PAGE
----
With the most significant changes to the Rules of Golf in a generation about to come into force, there is more focus on the laws that govern the game than for some time.

The Official Guide to the Rules of Golf has been published to streamline the way club officials, committees, and anyone with an interest in the rules can access the information they need.

Previously, you’d carry a copy of the full rules, along with the large Decisions book, to have comprehensive knowledge. Now these two books are combined into one 522-page tome.

Of course, a lot of the day-to-day rules most players need to complete a round are found in the Player’s Edition. The full Rules themselves are also still being released as a separate publication.

But they can only take you so far.

official guide to the rules of golf

It is in the interpretations – how the Rules are applied in practical situations on the course – that their true intentions become apparent.

This is where the Official Guide to the Rules of Golf comes into its own. We all know, for example, that we can ground the club “lightly” in front or behind the ball when we are preparing to take a stroke.

What actually constitutes “lightly”? Only the interpretations gives you the definition: “allowing the weight of the club to be supported by the grass, soil, sand or other material on or above the ground surface”.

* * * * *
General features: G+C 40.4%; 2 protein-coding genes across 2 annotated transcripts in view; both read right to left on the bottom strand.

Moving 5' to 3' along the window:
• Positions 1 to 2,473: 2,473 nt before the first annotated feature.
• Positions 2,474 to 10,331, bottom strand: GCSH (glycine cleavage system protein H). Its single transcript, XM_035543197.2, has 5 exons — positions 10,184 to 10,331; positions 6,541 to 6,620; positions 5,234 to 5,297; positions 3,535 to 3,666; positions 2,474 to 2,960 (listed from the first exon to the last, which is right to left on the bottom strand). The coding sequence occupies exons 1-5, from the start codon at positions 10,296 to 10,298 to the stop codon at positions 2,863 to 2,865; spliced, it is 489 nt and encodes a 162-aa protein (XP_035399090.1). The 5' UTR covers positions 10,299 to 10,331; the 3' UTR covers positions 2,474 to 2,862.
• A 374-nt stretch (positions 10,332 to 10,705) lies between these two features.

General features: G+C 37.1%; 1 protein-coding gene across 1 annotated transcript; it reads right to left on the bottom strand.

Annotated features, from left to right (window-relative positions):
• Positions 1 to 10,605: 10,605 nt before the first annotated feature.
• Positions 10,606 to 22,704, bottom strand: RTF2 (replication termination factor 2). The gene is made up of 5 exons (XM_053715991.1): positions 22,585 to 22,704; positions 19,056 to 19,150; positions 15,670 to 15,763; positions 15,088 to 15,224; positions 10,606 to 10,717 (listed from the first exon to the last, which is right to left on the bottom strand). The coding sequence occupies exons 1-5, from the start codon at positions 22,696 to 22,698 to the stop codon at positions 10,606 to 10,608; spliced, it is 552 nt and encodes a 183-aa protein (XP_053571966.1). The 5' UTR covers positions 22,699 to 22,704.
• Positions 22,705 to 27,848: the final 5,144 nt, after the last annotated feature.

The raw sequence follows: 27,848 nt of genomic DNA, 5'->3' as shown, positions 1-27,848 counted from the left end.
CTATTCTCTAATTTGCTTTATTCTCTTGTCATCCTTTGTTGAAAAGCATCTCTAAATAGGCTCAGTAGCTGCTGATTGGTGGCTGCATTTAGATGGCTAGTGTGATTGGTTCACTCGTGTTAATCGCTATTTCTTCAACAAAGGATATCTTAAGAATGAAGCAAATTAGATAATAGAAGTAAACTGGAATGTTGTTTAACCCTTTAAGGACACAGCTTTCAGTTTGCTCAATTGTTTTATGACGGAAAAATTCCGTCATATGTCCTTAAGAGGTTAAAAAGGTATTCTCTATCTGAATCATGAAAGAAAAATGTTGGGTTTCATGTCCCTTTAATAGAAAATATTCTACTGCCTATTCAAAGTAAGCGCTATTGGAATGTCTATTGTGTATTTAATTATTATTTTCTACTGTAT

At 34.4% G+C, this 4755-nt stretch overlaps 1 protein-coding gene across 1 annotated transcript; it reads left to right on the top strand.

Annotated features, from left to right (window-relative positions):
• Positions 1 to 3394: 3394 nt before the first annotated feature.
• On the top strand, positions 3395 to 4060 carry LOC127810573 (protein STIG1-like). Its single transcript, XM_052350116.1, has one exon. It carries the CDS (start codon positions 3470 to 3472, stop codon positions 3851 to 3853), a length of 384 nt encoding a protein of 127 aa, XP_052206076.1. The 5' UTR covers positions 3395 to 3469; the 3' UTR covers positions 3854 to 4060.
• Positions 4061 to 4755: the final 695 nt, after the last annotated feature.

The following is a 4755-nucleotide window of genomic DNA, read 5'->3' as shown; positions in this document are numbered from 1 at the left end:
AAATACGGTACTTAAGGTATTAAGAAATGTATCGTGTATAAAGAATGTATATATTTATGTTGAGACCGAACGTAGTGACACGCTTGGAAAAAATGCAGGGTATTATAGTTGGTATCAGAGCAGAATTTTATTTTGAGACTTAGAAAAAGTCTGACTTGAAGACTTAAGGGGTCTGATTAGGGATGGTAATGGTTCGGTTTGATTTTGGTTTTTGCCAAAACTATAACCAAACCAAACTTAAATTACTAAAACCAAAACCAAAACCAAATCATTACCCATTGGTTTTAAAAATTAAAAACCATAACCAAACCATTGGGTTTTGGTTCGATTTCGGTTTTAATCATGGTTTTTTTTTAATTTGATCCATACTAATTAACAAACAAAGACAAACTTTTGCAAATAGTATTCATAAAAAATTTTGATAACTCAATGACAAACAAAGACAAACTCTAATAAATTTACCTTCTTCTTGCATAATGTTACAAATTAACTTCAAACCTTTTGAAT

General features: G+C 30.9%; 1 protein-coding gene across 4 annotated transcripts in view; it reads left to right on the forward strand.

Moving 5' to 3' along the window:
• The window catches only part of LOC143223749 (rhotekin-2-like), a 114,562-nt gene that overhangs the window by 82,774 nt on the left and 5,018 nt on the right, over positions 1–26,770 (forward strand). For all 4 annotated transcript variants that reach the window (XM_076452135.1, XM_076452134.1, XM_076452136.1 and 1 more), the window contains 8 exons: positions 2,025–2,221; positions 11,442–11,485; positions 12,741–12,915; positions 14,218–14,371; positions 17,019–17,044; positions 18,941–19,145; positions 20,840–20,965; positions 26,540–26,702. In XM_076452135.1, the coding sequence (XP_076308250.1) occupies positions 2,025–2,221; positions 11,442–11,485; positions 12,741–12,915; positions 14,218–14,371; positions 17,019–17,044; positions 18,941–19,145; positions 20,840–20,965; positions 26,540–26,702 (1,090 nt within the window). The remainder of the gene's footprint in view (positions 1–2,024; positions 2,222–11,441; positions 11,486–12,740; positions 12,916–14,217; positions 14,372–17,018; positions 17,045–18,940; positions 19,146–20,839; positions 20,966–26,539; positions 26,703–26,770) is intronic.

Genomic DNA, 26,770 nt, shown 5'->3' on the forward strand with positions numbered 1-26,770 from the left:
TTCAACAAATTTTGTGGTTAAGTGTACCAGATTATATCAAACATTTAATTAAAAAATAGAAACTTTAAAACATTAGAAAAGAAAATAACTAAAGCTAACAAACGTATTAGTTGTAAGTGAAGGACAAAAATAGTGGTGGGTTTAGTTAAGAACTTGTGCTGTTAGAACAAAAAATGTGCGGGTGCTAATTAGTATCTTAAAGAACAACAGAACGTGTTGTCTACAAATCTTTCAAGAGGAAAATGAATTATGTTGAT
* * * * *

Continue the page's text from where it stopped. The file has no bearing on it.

If that all sounds a bit technical, and if you don’t need four examples of how to take relief from an underground abnormal course condition, then you can let it pass you by.

But someone in the club will need to know for the one time a year a ball enters an animal hole close to a boundary fence and a member’s on the phone asking what to do.

If you’re involved in golf club administration, whether running a club or on a committee, the Official Guide becomes even more important.

The last 150 pages cover everything from marking out a course for general play to establishing codes of conduct and setting local rules.

official guide to the rules of golf

On the latter, which can prove a particularly tricky task, there are even a selection of ‘model local rules’ to follow and adapt for scorecards and club noticeboards.

If you are a rules chairman, involved in a rules committee or simply have an interest in knowing the laws of the game inside and out, you simply can’t do without this book.

The Official Guide to the Rules of Golf, by The R&A and USGA, is published by Hamlyn and costs £22.